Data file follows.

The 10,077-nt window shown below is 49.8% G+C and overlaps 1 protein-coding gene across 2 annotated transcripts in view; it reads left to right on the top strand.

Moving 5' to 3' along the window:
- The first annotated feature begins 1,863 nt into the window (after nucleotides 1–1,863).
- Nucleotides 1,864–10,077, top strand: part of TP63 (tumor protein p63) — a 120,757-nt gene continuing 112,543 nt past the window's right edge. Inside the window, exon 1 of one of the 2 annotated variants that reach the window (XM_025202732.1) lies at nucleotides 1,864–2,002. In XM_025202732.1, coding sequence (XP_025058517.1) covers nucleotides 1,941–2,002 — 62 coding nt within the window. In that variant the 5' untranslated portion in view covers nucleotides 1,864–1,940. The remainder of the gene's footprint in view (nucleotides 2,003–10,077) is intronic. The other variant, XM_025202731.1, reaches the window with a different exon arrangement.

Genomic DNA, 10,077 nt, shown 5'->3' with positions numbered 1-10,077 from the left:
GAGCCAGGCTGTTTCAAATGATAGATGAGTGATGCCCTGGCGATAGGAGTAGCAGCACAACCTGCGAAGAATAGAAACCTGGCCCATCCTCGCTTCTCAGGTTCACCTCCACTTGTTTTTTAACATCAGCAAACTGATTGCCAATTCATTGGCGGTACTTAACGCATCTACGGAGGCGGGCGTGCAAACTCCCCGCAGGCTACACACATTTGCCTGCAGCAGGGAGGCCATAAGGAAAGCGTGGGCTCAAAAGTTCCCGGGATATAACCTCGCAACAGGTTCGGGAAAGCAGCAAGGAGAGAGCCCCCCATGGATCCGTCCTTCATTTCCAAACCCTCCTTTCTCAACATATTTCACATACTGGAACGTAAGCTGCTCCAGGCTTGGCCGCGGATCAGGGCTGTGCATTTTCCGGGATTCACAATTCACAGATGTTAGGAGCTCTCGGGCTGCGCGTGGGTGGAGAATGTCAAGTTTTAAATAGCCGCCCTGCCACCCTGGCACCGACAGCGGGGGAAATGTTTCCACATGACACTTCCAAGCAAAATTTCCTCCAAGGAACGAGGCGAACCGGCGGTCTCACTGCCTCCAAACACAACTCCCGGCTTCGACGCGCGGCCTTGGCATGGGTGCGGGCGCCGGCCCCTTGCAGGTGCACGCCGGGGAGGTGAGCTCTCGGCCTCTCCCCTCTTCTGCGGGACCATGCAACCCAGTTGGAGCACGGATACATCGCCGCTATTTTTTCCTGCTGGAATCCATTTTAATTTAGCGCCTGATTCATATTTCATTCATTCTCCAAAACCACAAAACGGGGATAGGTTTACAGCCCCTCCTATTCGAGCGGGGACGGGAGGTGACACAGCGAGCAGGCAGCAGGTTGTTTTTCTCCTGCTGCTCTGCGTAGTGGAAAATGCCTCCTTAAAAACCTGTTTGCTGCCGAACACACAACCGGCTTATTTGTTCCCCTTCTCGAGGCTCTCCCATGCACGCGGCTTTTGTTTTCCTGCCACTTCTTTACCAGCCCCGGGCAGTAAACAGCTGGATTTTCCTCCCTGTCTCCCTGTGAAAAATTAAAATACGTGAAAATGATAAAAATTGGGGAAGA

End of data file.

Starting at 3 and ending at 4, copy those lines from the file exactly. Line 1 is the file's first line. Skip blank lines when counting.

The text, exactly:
- The first annotated feature begins 1,863 nt into the window (after nucleotides 1–1,863).
- Nucleotides 1,864–10,077, top strand: part of TP63 (tumor protein p63) — a 120,757-nt gene continuing 112,543 nt past the window's right edge. Inside the window, exon 1 of one of the 2 annotated variants that reach the window (XM_025202732.1) lies at nucleotides 1,864–2,002. In XM_025202732.1, coding sequence (XP_025058517.1) covers nucleotides 1,941–2,002 — 62 coding nt within the window. In that variant the 5' untranslated portion in view covers nucleotides 1,864–1,940. The remainder of the gene's footprint in view (nucleotides 2,003–10,077) is intronic. The other variant, XM_025202731.1, reaches the window with a different exon arrangement.